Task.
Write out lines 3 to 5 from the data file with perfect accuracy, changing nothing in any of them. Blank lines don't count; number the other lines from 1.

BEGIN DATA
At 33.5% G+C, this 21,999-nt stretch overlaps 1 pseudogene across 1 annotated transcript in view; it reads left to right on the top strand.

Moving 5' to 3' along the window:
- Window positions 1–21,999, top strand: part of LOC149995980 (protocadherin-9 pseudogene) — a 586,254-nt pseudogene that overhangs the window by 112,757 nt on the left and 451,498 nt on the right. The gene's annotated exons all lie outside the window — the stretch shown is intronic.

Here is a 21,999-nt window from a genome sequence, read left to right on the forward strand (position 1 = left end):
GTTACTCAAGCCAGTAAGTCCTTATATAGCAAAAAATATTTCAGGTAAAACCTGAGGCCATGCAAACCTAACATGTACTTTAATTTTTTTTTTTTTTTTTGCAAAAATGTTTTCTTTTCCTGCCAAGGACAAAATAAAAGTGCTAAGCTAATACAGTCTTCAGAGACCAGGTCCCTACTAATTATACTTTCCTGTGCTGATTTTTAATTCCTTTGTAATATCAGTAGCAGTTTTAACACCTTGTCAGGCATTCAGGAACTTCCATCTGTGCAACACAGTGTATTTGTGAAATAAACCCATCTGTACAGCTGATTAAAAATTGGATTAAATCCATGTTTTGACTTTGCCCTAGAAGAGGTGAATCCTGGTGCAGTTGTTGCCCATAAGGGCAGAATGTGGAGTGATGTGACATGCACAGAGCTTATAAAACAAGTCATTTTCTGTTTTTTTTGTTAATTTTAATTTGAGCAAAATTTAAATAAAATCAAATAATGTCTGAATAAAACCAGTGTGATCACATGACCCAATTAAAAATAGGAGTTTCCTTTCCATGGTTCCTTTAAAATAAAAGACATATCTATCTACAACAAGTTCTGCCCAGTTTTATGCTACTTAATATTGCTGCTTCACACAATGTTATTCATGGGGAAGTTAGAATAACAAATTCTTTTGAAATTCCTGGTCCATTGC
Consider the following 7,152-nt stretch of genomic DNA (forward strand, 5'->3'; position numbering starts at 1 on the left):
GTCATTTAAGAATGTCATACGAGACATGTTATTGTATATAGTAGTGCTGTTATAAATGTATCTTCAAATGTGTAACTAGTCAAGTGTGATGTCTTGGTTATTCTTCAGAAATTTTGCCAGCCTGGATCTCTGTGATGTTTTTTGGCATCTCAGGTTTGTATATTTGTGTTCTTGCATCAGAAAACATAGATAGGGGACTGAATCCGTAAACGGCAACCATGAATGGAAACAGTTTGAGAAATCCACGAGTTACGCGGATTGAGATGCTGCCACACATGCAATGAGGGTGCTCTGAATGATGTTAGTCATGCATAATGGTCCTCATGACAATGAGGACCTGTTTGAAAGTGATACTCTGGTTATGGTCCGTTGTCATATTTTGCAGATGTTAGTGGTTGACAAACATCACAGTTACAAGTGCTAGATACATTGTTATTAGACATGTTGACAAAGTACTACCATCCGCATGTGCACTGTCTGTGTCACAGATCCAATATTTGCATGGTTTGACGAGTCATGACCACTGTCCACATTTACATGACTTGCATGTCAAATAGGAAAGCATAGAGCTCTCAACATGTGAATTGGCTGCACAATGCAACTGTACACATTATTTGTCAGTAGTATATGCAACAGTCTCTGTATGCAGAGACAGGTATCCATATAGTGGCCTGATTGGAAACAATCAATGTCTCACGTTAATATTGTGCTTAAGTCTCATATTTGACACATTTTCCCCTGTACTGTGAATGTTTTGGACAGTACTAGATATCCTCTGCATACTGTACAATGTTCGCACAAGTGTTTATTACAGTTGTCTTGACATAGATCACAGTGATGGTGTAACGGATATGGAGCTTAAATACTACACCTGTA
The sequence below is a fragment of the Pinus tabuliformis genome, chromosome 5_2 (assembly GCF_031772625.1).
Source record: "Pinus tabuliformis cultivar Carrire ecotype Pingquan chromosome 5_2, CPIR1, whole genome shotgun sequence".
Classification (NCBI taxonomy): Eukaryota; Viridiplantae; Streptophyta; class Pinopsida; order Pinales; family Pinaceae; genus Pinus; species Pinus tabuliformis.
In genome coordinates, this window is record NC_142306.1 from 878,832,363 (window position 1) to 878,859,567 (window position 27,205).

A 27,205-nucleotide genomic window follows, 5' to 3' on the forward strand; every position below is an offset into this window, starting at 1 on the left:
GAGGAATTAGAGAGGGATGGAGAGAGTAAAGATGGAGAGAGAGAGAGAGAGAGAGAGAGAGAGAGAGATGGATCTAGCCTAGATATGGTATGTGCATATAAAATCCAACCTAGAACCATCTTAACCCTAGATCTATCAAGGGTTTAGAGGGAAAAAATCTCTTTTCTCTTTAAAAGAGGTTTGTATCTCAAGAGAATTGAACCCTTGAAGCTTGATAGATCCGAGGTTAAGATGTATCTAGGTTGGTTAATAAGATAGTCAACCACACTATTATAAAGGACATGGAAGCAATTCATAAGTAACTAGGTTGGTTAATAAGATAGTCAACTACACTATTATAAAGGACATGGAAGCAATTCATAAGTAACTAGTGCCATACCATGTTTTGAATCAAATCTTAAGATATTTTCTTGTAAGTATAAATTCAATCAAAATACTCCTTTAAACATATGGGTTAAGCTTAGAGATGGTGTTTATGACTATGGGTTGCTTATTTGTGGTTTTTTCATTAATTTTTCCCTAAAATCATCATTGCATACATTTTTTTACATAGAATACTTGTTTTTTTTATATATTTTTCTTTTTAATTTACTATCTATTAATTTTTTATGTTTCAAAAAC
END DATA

- Window positions 1–21,999, top strand: part of LOC149995980 (protocadherin-9 pseudogene) — a 586,254-nt pseudogene that overhangs the window by 112,757 nt on the left and 451,498 nt on the right. The gene's annotated exons all lie outside the window — the stretch shown is intronic.

Here is a 21,999-nt window from a genome sequence, read left to right on the forward strand (position 1 = left end):
GTTACTCAAGCCAGTAAGTCCTTATATAGCAAAAAATATTTCAGGTAAAACCTGAGGCCATGCAAACCTAACATGTACTTTAATTTTTTTTTTTTTTTTTGCAAAAATGTTTTCTTTTCCTGCCAAGGACAAAATAAAAGTGCTAAGCTAATACAGTCTTCAGAGACCAGGTCCCTACTAATTATACTTTCCTGTGCTGATTTTTAATTCCTTTGTAATATCAGTAGCAGTTTTAACACCTTGTCAGGCATTCAGGAACTTCCATCTGTGCAACACAGTGTATTTGTGAAATAAACCCATCTGTACAGCTGATTAAAAATTGGATTAAATCCATGTTTTGACTTTGCCCTAGAAGAGGTGAATCCTGGTGCAGTTGTTGCCCATAAGGGCAGAATGTGGAGTGATGTGACATGCACAGAGCTTATAAAACAAGTCATTTTCTGTTTTTTTTGTTAATTTTAATTTGAGCAAAATTTAAATAAAATCAAATAATGTCTGAATAAAACCAGTGTGATCACATGACCCAATTAAAAATAGGAGTTTCCTTTCCATGGTTCCTTTAAAATAAAAGACATATCTATCTACAACAAGTTCTGCCCAGTTTTATGCTACTTAATATTGCTGCTTCACACAATGTTATTCATGGGGAAGTTAGAATAACAAATTCTTTTGAAATTCCTGGTCCATTGC